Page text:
Friday, November 10, 2006

Out of the night that covers me, black as the pit from pole to pole.

Last night, just as I was settling in to veg out in front of the television; cosy sheet and a bowl of home-made popcorn in hand, the electricity went off. Not such a hugely shocking event for us because it's become a daily part of life. Can't cook because the power went off just as you were putting your dinner in the oven? Can't go out 'coz all your clothes are too wrinkled and you didn't manage to iron?

Yawn. So what else is new?

I have put on makeup by candle light, and gone across town to iron clothes I had to wear for a wedding. I have worn a top to work inside out. Okay fine, that wasn't because of a power cut, it was morning, and I was just really, really sleepy.

Going off track here, but having no power in a third world developing country is much easier than having no power in a developed one, because not only are we so used to it, we expect it. Developed countries are just not as prepared. I will never forget the time I was at my grandma's in London and the electricity went off (what? it goes out in England as well??) and we couldn't have tea as the electric kettle wouldn't work, we couldn't leave home since we were on the 8th floor and didn't fancy carrying heavy luggage down the stairs because the lifts wouldn't run, and we couldn't call anyone to let them know we'd be late 'coz the phone wouldn't work. Talk about going back to the stone ages!

Anyhow, back to sitting in the sudden pitch dark in front of a dying television and the hordes of mosquitoes who attack as soon as the lights go off. (Mosquitoes love me. I am their food-source. They fly miles and miles from all over the world targeted directly to my feet like little killer torpedoes.)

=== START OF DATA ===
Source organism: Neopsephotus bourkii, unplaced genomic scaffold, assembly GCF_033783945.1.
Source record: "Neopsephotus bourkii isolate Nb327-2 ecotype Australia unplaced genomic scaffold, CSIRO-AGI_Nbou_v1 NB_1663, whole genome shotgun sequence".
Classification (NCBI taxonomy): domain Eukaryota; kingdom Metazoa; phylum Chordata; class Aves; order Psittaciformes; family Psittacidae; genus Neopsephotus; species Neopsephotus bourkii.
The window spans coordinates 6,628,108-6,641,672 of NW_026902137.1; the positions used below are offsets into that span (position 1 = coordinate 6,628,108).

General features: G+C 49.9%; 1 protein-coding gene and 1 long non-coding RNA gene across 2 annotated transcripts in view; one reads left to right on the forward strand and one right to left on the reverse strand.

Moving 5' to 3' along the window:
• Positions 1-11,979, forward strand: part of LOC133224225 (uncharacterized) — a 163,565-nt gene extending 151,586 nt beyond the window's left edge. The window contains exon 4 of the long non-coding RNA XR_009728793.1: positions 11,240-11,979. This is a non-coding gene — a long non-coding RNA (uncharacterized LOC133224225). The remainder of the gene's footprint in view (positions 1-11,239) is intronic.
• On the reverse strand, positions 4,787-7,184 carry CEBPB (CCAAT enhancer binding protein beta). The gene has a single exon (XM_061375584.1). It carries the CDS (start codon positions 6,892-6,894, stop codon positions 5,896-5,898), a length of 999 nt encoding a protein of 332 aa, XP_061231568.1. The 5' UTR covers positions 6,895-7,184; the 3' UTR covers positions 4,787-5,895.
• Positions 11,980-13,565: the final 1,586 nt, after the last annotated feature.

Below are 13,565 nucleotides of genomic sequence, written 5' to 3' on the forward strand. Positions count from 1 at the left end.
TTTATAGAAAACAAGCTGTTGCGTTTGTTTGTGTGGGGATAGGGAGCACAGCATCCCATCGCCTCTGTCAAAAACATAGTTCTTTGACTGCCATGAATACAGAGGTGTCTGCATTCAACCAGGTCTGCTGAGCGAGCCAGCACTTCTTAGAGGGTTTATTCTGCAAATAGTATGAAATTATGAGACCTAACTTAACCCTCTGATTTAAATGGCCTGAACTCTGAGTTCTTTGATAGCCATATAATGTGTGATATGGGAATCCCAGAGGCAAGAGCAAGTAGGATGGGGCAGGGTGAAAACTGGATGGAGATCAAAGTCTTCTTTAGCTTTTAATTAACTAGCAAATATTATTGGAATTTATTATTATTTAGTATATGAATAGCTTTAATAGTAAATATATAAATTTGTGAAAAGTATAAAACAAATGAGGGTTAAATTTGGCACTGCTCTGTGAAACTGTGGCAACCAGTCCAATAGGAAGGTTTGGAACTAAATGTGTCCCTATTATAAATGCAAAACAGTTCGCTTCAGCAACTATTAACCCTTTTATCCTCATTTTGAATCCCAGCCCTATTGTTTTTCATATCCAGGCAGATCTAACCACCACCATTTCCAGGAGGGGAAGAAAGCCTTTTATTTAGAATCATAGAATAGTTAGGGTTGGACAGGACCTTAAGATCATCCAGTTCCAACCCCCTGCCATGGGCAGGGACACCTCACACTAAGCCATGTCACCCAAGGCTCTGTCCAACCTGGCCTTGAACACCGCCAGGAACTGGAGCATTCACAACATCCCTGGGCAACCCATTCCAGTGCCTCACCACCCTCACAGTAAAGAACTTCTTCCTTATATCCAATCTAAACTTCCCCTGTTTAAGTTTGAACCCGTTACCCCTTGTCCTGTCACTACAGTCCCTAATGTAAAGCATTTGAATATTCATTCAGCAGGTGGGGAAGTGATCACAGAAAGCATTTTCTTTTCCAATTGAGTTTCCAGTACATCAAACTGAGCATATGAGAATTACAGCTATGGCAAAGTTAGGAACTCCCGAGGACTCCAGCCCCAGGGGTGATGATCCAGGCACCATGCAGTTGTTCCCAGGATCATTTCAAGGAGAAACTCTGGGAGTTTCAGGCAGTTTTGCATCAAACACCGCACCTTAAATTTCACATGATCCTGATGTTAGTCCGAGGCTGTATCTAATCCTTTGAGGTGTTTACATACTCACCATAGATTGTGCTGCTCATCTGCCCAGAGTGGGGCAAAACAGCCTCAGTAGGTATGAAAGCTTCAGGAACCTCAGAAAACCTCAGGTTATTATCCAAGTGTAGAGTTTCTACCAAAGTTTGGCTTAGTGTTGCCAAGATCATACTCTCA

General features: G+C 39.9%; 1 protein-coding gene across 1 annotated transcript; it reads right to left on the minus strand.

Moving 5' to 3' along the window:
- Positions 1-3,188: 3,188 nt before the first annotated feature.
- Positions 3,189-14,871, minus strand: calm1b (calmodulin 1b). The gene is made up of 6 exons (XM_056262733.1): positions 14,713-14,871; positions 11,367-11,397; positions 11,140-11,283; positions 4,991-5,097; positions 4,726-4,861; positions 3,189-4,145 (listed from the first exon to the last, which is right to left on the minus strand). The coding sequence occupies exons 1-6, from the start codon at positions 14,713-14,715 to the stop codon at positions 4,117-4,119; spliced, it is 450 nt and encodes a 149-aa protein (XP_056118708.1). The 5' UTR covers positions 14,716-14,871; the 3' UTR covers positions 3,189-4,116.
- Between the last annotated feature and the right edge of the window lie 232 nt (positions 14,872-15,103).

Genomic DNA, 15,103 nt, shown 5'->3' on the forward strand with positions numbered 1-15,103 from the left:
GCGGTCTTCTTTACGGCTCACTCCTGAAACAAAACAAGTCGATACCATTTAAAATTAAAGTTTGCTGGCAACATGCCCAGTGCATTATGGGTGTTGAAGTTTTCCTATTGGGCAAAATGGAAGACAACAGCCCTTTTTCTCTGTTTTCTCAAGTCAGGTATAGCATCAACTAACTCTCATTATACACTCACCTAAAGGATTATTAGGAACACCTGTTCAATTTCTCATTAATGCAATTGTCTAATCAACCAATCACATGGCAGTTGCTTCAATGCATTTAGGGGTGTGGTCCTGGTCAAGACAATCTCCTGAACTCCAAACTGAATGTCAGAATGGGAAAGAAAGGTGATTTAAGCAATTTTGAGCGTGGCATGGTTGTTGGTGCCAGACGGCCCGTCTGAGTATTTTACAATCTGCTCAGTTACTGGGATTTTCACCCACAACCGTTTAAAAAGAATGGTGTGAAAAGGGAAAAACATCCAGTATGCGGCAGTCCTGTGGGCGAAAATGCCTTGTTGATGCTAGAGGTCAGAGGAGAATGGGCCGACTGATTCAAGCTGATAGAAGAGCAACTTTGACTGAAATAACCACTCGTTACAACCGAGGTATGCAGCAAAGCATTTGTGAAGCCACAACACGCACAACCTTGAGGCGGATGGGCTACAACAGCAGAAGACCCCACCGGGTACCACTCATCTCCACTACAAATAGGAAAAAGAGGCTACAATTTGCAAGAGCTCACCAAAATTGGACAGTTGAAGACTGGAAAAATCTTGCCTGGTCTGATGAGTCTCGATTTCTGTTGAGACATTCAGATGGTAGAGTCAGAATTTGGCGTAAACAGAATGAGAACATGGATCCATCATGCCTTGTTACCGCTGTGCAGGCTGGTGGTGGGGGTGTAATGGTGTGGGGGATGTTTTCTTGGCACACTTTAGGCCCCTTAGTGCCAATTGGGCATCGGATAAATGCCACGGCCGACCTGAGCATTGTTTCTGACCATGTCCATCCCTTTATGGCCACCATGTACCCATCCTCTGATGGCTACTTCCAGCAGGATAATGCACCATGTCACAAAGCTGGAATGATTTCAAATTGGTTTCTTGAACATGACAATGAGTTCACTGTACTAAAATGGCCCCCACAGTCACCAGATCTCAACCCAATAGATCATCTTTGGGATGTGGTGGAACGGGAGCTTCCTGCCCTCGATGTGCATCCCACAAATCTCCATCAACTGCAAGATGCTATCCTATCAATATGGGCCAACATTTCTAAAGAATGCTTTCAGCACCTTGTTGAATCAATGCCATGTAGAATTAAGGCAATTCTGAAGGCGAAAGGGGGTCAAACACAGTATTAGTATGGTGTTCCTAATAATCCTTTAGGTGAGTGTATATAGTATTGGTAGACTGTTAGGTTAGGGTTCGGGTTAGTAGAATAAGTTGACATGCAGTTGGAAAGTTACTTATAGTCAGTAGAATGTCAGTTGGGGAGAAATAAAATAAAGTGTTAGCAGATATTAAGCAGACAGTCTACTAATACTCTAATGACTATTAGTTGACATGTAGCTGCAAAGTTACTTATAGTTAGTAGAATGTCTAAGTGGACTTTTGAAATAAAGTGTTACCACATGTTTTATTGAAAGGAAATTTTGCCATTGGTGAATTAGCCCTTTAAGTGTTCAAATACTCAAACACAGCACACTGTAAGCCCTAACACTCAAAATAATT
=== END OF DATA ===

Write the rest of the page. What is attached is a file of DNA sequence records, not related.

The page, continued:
One by one, members of my small family trickled out, stumbling in the dark, towards the more airy living room. We sat together in the candle light, a light breeze wafting in through the open windows, and talked. Stories from my mother's childhood, discussions about my brother's future and heart-to-heart conversations we hadn't had in a long time because everyone was so occupied with their own busy lives.

We sat like that for four hours straight, talking and bonding, remembering good times and bad, laughing over childhood incidents, and when the electricity finally resumed we all got up reluctantly to go back to our technology-dependant lives. My brother back on his xbox, my mom back to her emails and me back to the Amazing Race Asia on TV, drooling over the curly haired, dimpled Indian boy. Helllloooo Sahil, I would SO make out with you.

I think I'll sneak into the fuse box every month, and turn the electricity off for a couple of hours. When there's nothing interesting playing on TV, or I don't need to check my email.

And if my mother hasn't gotten there first.

1 comment:

Anonymous said...

It sounds like you're creating problems yourself by trying to solve this issue instead of looking at why their is a problem in the first place.